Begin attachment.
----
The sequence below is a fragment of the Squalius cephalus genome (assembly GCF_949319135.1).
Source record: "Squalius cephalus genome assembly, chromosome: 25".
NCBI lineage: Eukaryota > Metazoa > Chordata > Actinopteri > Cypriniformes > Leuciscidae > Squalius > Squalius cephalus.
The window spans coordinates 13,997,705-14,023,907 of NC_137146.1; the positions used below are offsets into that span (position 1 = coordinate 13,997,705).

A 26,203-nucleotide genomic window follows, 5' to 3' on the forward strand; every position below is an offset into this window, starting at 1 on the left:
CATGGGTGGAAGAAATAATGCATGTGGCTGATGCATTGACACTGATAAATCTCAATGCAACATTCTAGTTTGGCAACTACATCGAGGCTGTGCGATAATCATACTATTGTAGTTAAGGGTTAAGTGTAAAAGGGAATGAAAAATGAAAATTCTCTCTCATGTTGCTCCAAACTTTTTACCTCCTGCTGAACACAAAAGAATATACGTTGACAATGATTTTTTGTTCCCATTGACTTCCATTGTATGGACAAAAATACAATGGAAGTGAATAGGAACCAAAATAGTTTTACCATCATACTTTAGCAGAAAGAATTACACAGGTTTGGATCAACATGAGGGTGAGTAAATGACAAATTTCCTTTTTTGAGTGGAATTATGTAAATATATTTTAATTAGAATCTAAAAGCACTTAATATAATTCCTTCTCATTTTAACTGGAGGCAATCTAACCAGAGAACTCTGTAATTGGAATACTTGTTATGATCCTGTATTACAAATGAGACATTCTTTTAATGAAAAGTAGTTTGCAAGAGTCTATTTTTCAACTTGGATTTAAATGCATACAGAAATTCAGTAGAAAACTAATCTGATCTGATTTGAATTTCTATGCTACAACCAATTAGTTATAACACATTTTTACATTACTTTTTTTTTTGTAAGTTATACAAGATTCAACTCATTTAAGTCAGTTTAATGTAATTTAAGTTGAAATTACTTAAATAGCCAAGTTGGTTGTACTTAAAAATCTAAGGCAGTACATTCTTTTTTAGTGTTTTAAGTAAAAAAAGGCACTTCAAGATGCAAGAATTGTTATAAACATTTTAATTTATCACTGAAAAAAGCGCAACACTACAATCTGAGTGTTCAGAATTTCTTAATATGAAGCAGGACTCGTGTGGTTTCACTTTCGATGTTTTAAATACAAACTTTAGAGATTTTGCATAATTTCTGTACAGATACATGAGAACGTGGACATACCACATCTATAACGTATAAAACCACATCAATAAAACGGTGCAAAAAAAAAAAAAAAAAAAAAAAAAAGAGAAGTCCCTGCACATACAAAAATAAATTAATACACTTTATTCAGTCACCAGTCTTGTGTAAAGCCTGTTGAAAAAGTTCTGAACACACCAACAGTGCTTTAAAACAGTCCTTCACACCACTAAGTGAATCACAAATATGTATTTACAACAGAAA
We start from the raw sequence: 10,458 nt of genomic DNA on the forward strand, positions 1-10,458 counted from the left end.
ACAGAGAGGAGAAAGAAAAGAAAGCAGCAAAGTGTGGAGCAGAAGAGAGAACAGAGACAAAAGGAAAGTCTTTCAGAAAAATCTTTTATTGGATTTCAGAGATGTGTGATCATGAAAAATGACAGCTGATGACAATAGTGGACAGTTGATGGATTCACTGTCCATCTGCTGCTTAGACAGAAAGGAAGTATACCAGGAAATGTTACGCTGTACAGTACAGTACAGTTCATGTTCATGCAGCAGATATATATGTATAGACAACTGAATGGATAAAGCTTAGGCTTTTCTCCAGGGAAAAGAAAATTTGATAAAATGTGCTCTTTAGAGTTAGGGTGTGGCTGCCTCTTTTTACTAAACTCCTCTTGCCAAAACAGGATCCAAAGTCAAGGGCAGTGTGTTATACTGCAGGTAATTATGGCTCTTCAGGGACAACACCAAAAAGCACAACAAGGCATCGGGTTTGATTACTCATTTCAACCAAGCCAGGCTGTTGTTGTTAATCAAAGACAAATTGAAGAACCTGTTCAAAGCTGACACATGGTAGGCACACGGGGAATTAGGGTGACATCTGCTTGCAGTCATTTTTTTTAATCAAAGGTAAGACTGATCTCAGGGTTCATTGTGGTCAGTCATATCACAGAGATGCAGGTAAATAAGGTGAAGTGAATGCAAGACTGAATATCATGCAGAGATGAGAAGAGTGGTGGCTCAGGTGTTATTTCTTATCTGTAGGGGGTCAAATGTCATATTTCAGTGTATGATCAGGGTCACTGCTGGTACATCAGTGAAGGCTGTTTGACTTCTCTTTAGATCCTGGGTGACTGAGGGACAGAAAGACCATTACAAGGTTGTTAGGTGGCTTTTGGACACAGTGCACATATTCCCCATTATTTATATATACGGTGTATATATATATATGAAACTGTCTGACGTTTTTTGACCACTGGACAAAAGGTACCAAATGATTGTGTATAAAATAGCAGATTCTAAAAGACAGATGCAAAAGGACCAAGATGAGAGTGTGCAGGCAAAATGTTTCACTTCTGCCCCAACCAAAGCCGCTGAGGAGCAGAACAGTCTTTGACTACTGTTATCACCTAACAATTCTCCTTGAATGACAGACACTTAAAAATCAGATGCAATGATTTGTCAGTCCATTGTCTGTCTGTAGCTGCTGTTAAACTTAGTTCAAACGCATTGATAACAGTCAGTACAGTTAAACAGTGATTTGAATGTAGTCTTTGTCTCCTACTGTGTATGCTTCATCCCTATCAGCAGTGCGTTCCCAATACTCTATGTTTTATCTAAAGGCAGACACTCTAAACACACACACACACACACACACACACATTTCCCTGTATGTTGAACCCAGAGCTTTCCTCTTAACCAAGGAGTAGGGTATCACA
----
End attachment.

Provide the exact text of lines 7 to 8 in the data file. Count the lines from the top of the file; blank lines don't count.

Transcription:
We start from the raw sequence: 10,458 nt of genomic DNA on the forward strand, positions 1-10,458 counted from the left end.
ACAGAGAGGAGAAAGAAAAGAAAGCAGCAAAGTGTGGAGCAGAAGAGAGAACAGAGACAAAAGGAAAGTCTTTCAGAAAAATCTTTTATTGGATTTCAGAGATGTGTGATCATGAAAAATGACAGCTGATGACAATAGTGGACAGTTGATGGATTCACTGTCCATCTGCTGCTTAGACAGAAAGGAAGTATACCAGGAAATGTTACGCTGTACAGTACAGTACAGTTCATGTTCATGCAGCAGATATATATGTATAGACAACTGAATGGATAAAGCTTAGGCTTTTCTCCAGGGAAAAGAAAATTTGATAAAATGTGCTCTTTAGAGTTAGGGTGTGGCTGCCTCTTTTTACTAAACTCCTCTTGCCAAAACAGGATCCAAAGTCAAGGGCAGTGTGTTATACTGCAGGTAATTATGGCTCTTCAGGGACAACACCAAAAAGCACAACAAGGCATCGGGTTTGATTACTCATTTCAACCAAGCCAGGCTGTTGTTGTTAATCAAAGACAAATTGAAGAACCTGTTCAAAGCTGACACATGGTAGGCACACGGGGAATTAGGGTGACATCTGCTTGCAGTCATTTTTTTTAATCAAAGGTAAGACTGATCTCAGGGTTCATTGTGGTCAGTCATATCACAGAGATGCAGGTAAATAAGGTGAAGTGAATGCAAGACTGAATATCATGCAGAGATGAGAAGAGTGGTGGCTCAGGTGTTATTTCTTATCTGTAGGGGGTCAAATGTCATATTTCAGTGTATGATCAGGGTCACTGCTGGTACATCAGTGAAGGCTGTTTGACTTCTCTTTAGATCCTGGGTGACTGAGGGACAGAAAGACCATTACAAGGTTGTTAGGTGGCTTTTGGACACAGTGCACATATTCCCCATTATTTATATATACGGTGTATATATATATATGAAACTGTCTGACGTTTTTTGACCACTGGACAAAAGGTACCAAATGATTGTGTATAAAATAGCAGATTCTAAAAGACAGATGCAAAAGGACCAAGATGAGAGTGTGCAGGCAAAATGTTTCACTTCTGCCCCAACCAAAGCCGCTGAGGAGCAGAACAGTCTTTGACTACTGTTATCACCTAACAATTCTCCTTGAATGACAGACACTTAAAAATCAGATGCAATGATTTGTCAGTCCATTGTCTGTCTGTAGCTGCTGTTAAACTTAGTTCAAACGCATTGATAACAGTCAGTACAGTTAAACAGTGATTTGAATGTAGTCTTTGTCTCCTACTGTGTATGCTTCATCCCTATCAGCAGTGCGTTCCCAATACTCTATGTTTTATCTAAAGGCAGACACTCTAAACACACACACACACACACACACACACATTTCCCTGTATGTTGAACCCAGAGCTTTCCTCTTAACCAAGGAGTAGGGTATCACA